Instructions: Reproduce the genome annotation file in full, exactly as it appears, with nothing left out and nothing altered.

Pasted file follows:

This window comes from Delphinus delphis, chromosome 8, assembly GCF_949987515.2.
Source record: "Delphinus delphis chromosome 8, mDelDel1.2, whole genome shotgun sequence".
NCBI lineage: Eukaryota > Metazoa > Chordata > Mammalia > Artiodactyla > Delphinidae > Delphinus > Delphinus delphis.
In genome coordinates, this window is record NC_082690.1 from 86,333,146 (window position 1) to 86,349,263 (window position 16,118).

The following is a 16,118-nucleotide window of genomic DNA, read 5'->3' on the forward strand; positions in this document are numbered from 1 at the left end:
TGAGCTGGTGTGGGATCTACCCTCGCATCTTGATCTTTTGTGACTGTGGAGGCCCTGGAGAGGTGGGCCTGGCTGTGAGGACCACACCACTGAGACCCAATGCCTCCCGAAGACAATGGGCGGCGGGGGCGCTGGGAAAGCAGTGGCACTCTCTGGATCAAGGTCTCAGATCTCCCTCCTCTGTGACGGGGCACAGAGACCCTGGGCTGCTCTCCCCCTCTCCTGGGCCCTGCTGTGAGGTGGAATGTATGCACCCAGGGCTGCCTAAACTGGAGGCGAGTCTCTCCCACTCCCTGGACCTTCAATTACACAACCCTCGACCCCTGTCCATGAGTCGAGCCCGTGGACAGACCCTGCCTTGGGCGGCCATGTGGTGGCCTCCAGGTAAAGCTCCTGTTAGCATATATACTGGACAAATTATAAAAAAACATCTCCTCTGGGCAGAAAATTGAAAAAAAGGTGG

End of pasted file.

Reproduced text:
This window comes from Delphinus delphis, chromosome 8, assembly GCF_949987515.2.
Source record: "Delphinus delphis chromosome 8, mDelDel1.2, whole genome shotgun sequence".
NCBI lineage: Eukaryota > Metazoa > Chordata > Mammalia > Artiodactyla > Delphinidae > Delphinus > Delphinus delphis.
In genome coordinates, this window is record NC_082690.1 from 86,333,146 (window position 1) to 86,349,263 (window position 16,118).

The following is a 16,118-nucleotide window of genomic DNA, read 5'->3' on the forward strand; positions in this document are numbered from 1 at the left end:
TGAGCTGGTGTGGGATCTACCCTCGCATCTTGATCTTTTGTGACTGTGGAGGCCCTGGAGAGGTGGGCCTGGCTGTGAGGACCACACCACTGAGACCCAATGCCTCCCGAAGACAATGGGCGGCGGGGGCGCTGGGAAAGCAGTGGCACTCTCTGGATCAAGGTCTCAGATCTCCCTCCTCTGTGACGGGGCACAGAGACCCTGGGCTGCTCTCCCCCTCTCCTGGGCCCTGCTGTGAGGTGGAATGTATGCACCCAGGGCTGCCTAAACTGGAGGCGAGTCTCTCCCACTCCCTGGACCTTCAATTACACAACCCTCGACCCCTGTCCATGAGTCGAGCCCGTGGACAGACCCTGCCTTGGGCGGCCATGTGGTGGCCTCCAGGTAAAGCTCCTGTTAGCATATATACTGGACAAATTATAAAAAAACATCTCCTCTGGGCAGAAAATTGAAAAAAAGGTGG